I have to give Congressman Murtha credit in yet another regard. Of all of the carping, nitpicking and fault-finding I have heard from those complaining about how badly this is going, he is one of the few with the guts to offer another idea. Many have said, “well we never should have gone there.” Nice sentiment from a Monday-morning quarterback, but no longer relevant. The question is, what now? Unless you are going to step up and suffer the backlash of those who call for a pull out, shut up if you don’t have a better idea. Again, I think a pullout or notifying our enemies, who may yet be pursued elsewhere, of our pullout date is a horrible idea. But empty nit-picking is worse. Our military has always been strong, but our national will seems constantly in doubt.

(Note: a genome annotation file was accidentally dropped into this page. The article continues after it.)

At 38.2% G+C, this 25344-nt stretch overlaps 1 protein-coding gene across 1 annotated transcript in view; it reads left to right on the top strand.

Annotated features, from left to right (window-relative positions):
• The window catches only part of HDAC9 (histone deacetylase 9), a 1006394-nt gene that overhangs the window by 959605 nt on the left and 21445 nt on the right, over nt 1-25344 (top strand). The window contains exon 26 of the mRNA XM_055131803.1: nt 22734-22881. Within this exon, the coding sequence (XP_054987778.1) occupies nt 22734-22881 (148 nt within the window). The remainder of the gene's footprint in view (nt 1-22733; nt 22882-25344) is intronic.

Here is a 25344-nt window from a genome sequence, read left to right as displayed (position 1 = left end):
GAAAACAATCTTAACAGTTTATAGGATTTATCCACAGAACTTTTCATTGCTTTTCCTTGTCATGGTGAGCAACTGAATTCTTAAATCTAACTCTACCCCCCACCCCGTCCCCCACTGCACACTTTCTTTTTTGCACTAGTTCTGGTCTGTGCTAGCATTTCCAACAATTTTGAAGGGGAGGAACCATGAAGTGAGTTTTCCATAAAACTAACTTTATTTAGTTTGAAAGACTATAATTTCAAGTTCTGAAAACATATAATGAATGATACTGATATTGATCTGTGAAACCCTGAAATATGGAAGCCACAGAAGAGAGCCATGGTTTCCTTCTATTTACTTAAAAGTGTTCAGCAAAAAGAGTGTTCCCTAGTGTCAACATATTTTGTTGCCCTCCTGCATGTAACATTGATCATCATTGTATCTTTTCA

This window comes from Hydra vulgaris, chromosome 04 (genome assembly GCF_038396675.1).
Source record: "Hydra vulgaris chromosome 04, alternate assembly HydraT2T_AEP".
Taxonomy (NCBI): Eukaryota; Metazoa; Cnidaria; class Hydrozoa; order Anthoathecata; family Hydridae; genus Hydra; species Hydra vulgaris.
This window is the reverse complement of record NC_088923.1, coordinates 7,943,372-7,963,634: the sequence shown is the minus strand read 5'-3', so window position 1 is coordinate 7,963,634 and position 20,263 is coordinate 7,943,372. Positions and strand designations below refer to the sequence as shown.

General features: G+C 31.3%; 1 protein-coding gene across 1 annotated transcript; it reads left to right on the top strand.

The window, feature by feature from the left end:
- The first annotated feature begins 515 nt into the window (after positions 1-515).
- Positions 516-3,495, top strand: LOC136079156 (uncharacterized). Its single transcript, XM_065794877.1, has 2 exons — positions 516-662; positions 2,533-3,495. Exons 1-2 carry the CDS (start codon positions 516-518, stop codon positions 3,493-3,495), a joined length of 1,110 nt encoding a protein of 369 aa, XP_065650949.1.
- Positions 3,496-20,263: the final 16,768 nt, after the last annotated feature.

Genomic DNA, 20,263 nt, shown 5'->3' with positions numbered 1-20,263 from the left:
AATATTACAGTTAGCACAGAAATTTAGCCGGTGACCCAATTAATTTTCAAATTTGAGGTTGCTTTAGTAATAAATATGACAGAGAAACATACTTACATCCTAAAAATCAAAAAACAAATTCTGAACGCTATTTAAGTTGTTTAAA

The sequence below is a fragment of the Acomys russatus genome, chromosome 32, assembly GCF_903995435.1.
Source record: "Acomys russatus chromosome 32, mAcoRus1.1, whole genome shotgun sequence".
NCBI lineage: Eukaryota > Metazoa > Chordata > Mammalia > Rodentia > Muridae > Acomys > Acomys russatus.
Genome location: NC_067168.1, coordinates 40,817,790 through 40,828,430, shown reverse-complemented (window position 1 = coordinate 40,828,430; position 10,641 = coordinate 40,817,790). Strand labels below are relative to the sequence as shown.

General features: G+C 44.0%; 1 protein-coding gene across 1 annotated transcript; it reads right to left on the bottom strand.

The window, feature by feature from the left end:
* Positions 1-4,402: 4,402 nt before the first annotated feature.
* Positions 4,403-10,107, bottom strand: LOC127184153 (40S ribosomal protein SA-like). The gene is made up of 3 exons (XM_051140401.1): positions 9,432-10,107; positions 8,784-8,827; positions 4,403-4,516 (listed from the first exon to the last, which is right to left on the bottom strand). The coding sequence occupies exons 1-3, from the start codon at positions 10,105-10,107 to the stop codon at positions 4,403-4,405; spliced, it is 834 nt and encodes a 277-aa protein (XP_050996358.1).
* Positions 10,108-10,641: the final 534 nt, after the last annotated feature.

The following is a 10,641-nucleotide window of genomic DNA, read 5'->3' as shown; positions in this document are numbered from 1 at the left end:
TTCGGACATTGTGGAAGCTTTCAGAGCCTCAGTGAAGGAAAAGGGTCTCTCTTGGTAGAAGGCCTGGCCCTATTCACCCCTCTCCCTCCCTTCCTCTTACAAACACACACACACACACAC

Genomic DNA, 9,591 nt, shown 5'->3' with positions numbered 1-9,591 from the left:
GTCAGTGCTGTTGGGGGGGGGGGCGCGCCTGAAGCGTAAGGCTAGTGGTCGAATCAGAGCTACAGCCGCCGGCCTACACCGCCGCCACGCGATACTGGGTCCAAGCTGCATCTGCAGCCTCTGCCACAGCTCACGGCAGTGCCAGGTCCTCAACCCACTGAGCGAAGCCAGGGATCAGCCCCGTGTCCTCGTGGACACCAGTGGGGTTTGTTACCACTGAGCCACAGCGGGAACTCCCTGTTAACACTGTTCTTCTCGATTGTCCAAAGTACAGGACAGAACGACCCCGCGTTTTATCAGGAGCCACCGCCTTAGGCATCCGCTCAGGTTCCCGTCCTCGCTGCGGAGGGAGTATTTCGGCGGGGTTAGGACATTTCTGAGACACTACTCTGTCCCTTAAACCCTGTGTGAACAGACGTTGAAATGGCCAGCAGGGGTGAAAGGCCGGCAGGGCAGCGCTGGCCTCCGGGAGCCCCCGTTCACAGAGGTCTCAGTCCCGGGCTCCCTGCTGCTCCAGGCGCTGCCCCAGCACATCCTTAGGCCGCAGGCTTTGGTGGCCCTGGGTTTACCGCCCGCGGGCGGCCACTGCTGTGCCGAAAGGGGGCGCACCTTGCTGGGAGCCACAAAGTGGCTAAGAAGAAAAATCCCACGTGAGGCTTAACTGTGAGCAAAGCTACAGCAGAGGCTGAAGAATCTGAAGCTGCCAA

We have a standard to meet, and if allowed to do so by our people and our leaders, we will.

Hat Tip to Deb at EIMC

This was a fabulous post